Edward was back.
At least, that was the rumour swirling round the coffeehouse. No-one had told me directly - they never bothered to tell me, the lowly Saturday girl, anything but the essentials, and the return of a popular co-worker, who moved away before I started here, was hardly essential. Apart from that it affected me more than anyone, I silently fumed. For the next seven Saturdays, at least.
When Angela returned from her lunch break and waved for me to go ahead and take mine, I stormed through the kitchen to the tiny break room-come office, in the back of the converted townhouse. Carlisle, the owner, was slouched over his laptop on the sofa.
'Am I fired?' I blurted.
He looked up hazily. 'Bella... sorry... what was that?'
'Are you firing me?' I repeated, parting my high pony tail and pulling, to keep it tight. 'Everyone's excited about the return of someone called Edward, who I distinctly remember being hired to replace. You should have told me yourself - just because I'm only seventeen doesn't mean I don't really, really need this job and-'
'Whoa,' Carlisle said. 'It's not like that. Edward's coming in as assistant manager, so I can lower my own hours - I'll absolutely still need you every Saturday.' His British accent was sincere and reassuring, though I had a feeling it would sound that way even if he were bullshitting me.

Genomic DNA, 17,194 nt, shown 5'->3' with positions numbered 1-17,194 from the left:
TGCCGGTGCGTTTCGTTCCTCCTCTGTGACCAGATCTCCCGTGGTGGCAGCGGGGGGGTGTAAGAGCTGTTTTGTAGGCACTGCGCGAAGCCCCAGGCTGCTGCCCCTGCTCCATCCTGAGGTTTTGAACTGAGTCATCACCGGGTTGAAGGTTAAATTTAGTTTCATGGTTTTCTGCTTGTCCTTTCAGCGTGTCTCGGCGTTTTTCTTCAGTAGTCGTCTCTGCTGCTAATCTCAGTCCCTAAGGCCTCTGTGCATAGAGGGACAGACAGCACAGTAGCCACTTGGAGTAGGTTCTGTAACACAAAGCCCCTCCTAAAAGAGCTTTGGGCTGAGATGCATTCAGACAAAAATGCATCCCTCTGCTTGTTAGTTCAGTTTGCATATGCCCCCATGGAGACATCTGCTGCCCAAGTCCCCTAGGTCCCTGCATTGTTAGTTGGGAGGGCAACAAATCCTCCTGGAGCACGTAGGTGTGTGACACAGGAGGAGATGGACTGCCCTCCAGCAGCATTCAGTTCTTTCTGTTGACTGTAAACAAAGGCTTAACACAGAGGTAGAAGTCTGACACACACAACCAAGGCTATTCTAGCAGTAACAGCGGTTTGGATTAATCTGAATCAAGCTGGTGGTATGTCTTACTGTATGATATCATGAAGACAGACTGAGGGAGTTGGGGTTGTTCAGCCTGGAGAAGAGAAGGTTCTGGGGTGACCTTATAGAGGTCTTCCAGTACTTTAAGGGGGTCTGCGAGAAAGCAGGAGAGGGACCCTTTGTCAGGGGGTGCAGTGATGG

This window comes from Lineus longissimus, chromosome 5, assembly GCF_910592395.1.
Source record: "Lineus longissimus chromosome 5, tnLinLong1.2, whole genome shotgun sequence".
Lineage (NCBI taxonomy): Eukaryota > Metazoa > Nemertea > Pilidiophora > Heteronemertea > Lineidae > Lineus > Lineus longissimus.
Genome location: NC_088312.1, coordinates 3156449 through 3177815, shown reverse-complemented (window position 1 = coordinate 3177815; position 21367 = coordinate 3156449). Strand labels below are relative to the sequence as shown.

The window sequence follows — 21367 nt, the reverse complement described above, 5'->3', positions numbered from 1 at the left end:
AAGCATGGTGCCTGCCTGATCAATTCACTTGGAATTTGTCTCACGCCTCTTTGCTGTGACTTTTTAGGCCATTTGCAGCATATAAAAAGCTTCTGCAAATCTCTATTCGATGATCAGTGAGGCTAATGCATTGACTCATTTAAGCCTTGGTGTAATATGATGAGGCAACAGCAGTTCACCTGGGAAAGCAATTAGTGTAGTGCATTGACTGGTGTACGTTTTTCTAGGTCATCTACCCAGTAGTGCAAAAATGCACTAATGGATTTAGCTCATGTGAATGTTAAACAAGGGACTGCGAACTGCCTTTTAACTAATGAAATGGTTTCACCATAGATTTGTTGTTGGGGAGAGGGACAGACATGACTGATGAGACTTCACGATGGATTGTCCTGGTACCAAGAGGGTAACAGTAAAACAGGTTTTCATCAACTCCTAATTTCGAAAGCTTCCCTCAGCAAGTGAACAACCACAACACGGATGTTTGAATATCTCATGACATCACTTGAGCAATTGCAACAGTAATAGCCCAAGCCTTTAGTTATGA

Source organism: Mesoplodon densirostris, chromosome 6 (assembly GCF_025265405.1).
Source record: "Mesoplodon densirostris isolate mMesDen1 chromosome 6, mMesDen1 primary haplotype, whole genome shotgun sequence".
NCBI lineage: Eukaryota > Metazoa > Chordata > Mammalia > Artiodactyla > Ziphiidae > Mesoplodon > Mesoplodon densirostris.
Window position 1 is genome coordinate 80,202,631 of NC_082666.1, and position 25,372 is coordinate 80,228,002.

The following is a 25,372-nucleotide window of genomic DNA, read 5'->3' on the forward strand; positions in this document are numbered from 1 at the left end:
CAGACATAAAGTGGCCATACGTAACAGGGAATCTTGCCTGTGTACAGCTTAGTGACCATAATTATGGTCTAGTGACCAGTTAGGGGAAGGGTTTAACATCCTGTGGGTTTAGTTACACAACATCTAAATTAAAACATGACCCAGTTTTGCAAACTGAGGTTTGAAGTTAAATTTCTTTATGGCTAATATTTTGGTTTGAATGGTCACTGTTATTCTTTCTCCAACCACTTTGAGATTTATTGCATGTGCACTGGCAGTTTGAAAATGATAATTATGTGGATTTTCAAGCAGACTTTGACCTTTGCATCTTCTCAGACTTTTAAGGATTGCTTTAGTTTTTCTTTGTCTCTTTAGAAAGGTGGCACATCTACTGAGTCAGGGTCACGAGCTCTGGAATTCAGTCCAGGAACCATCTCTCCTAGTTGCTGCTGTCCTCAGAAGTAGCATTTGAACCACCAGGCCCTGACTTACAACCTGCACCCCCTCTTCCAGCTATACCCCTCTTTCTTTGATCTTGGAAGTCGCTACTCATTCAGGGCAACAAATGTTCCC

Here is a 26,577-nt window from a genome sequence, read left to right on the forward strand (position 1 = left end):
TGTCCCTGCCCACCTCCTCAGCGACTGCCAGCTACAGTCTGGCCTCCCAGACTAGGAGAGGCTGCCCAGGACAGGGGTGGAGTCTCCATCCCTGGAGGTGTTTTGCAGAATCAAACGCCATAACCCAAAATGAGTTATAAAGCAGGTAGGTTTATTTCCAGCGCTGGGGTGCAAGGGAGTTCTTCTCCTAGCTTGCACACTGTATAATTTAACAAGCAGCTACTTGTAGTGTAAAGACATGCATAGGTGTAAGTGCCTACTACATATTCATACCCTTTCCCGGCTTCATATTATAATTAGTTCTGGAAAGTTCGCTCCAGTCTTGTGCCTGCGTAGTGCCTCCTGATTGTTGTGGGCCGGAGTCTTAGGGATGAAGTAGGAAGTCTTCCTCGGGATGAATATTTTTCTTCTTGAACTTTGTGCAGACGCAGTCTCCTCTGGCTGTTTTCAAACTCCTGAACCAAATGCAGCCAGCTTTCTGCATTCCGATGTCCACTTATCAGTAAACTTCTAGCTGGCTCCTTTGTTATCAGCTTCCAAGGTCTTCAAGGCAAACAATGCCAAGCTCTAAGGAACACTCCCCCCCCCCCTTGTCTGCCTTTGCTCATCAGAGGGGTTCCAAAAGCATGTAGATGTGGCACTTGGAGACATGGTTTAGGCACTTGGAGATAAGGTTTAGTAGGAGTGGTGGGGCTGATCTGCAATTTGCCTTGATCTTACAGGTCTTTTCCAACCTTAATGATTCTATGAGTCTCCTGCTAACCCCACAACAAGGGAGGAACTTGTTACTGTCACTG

'Honestly,' he confirmed. 'We're busier in here all the time, and Esme's been on at me to find someone who can lighten my load for a while now.' His face lit up with the smile that crossed his face whenever he talked about his fiancee. 'And then Edward returned suddenly, and needed something full time… it feels like it's meant to be.'
I released a breath, taking a step back towards the door. 'Okay, thanks. And, umm, sorry, I guess.'
'No way, Bella,' he called after me, shutting his laptop with a sigh. 'Sit your arse down, we're not done yet.'
'You just want an excuse to stop doing your accounts,' I said, venturing back inside.
'No - well, okay, I kind of do, but that's not the point. We need to talk.'
We need to talk. A statement you never want to hear from your boss. Or your boyfriend, apparently, though I didn't know on that score. Reluctantly, I slid onto the armchair opposite him.
'So you are firing me?'
'Why would you keep assuming that?' he asked. 'You've learned fast, you work hard and the customers really like you.'
I swallowed. 'I guess… because your other staff… aren't so keen on me.'
'Your colleagues like you fine,' Carlisle said quickly. Too quickly, and I smiled wryly in return. 'We're like a family, here,' he said eventually. 'And I flatter myself that this is why we get such great staff, who stay as long as they do, and impress local customers and visiting tourists alike. Which in turn is why we're the top rated eatery in Port Angeles.'
I shifted in my seat. 'What's your point?'
'That I sometimes wonder whether you're happy, working here,' he said carefully. 'You're chatty enough with customers, but on your breaks you've always got your nose in a text book and-'